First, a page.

A Leys Education is one which is built firmly on three main foundations; Academic, Pastoral and Wider Curriculum.More information
The Art department is housed in the Rugg Centre. The department is based around a large, purpose built, light filled studio on the top floor. Pupils have access to a ceramics room, printmaking studio, specialist library and the Upper Sixth enjoy their own studio spaces on the mezzanine level.
Art and Design is integral to a young person’s development. We place emphasis on the acquisition of technical skill, sustained research and personal expression. Pupils are encouraged to analyse, solve and evaluate visual and intellectual problems. We aim to help pupils be self motivated, gain confidence and develop initiative through working in a stimulating and fast paced studio environment.
Pupils work in both 2D and 3D, including painting, drawing, printmaking, mixed media, textiles, pottery, ceramics and sculpture. GCSE students follow the OCR syllabus which aims to stimulate imagination, sensitivity, conceptual thinking and powers of observation. In the Sixth Form, pupils are given increasing freedom to make choices and to take responsibility for the direction of their learning.
The outstanding achievements of our examination groups are celebrated in June at our annual GCSE and A Level exhibitions. We also have established a successful programme of exhibitions held annually in central Cambridge and London for our Sixth Form artists to celebrate their work in public. Many of our Upper Sixth artists choose to continue their studies in Art and Design, Art History or Architecture at University.
Over the two years, pupils will cover two units of coursework (60% of marks). The final examination is an early release paper allowing the pupils to have plenty of time to develop extensive preparatory work before the timed examination session of ten hours (40% of marks).
Each unit consists of, and is assessed within, the following areas:
Working from a single starting point, pupils develop their own direction of study with increasing freedom and variety, resulting in an impressive body of work displayed in an exhibition at the end of the course. Drawing, painting and printmaking form the backbone of the course. Within this, pupils are introduced to a wide variety of techniques including drypoint etching, collagraph, relief printing, transfer printing, screen printing, textile printing, ceramics, sculpture and mixed media.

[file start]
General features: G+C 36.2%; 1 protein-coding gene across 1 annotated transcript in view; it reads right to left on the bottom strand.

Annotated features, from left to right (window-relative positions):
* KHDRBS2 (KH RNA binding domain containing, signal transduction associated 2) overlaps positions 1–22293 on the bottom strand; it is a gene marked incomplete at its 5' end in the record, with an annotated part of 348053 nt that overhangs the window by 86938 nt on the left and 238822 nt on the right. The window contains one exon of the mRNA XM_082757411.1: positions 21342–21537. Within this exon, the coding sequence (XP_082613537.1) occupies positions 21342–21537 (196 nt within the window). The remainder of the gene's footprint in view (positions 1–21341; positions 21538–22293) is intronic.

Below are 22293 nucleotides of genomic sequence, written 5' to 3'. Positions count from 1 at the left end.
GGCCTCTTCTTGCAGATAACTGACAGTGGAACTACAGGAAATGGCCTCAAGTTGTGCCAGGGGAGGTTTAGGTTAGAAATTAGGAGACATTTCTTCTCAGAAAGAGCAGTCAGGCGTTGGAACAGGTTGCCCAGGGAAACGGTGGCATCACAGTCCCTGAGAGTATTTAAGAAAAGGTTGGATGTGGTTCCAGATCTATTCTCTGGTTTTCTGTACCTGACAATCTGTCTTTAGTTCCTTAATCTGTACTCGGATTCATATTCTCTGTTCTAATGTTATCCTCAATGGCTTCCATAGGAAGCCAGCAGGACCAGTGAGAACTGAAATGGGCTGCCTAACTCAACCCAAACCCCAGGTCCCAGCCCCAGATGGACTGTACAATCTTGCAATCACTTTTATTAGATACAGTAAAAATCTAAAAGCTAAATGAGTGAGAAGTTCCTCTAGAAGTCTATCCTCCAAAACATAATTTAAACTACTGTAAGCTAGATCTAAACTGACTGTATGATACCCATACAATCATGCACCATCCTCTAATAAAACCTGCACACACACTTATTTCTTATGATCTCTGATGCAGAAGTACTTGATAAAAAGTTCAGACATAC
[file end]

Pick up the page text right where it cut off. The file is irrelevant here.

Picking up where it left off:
A Level Art prepares pupils who wish to go on to Higher Education to study the Fine Arts, Fashion, Architecture Art History, Animation or any number of creative fields. It also prepares pupils to access an Art Foundation course or to work in the wider field of Art and related Art and Design practice. The course builds on, but is not dependent upon, the knowledge, understanding and skills acquired at GCSE Art and Design. However the most important requirement is a high level of self-motivation and enjoyment of the subject.
The OCR Art A Level has two components of work spread over two years which comprise the full course. The first is a personal investigation (60% of marks) consisting of one major project and a related personal study (1000-2500 words). The second is an externally set task (40% of marks) which follows a period of about six weeks of preparation and is 15 hours in length.
There is scope for a high degree of personal experimentation with an emphasis on exploration of technique and materials leading to the final examination. The pupils will work from given starting points but they will be the independent driving force in their projects.
The A level specialism is Fine Art.